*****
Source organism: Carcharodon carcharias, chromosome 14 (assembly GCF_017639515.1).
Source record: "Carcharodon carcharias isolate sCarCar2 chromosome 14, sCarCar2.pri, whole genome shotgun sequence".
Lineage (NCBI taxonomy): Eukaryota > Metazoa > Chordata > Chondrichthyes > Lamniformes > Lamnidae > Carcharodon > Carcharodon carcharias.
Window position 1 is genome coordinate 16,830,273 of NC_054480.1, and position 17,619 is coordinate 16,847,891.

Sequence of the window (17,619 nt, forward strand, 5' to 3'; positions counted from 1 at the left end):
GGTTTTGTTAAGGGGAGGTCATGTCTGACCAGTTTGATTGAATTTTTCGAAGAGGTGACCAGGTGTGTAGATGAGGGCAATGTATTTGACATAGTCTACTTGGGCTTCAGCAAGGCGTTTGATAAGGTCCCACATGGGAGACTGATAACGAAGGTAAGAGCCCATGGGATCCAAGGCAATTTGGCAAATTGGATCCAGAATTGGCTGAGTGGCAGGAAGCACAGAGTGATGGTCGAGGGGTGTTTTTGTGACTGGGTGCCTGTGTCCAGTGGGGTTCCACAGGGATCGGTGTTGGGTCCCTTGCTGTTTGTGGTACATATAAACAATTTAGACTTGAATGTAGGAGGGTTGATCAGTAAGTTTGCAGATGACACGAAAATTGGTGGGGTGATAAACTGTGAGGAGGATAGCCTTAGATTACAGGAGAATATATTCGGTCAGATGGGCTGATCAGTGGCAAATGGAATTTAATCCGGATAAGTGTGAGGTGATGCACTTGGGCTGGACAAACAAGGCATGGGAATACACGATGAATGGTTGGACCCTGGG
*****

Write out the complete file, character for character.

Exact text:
Source organism: Carcharodon carcharias, chromosome 14 (assembly GCF_017639515.1).
Source record: "Carcharodon carcharias isolate sCarCar2 chromosome 14, sCarCar2.pri, whole genome shotgun sequence".
Lineage (NCBI taxonomy): Eukaryota > Metazoa > Chordata > Chondrichthyes > Lamniformes > Lamnidae > Carcharodon > Carcharodon carcharias.
Window position 1 is genome coordinate 16,830,273 of NC_054480.1, and position 17,619 is coordinate 16,847,891.

Sequence of the window (17,619 nt, forward strand, 5' to 3'; positions counted from 1 at the left end):
GGTTTTGTTAAGGGGAGGTCATGTCTGACCAGTTTGATTGAATTTTTCGAAGAGGTGACCAGGTGTGTAGATGAGGGCAATGTATTTGACATAGTCTACTTGGGCTTCAGCAAGGCGTTTGATAAGGTCCCACATGGGAGACTGATAACGAAGGTAAGAGCCCATGGGATCCAAGGCAATTTGGCAAATTGGATCCAGAATTGGCTGAGTGGCAGGAAGCACAGAGTGATGGTCGAGGGGTGTTTTTGTGACTGGGTGCCTGTGTCCAGTGGGGTTCCACAGGGATCGGTGTTGGGTCCCTTGCTGTTTGTGGTACATATAAACAATTTAGACTTGAATGTAGGAGGGTTGATCAGTAAGTTTGCAGATGACACGAAAATTGGTGGGGTGATAAACTGTGAGGAGGATAGCCTTAGATTACAGGAGAATATATTCGGTCAGATGGGCTGATCAGTGGCAAATGGAATTTAATCCGGATAAGTGTGAGGTGATGCACTTGGGCTGGACAAACAAGGCATGGGAATACACGATGAATGGTTGGACCCTGGG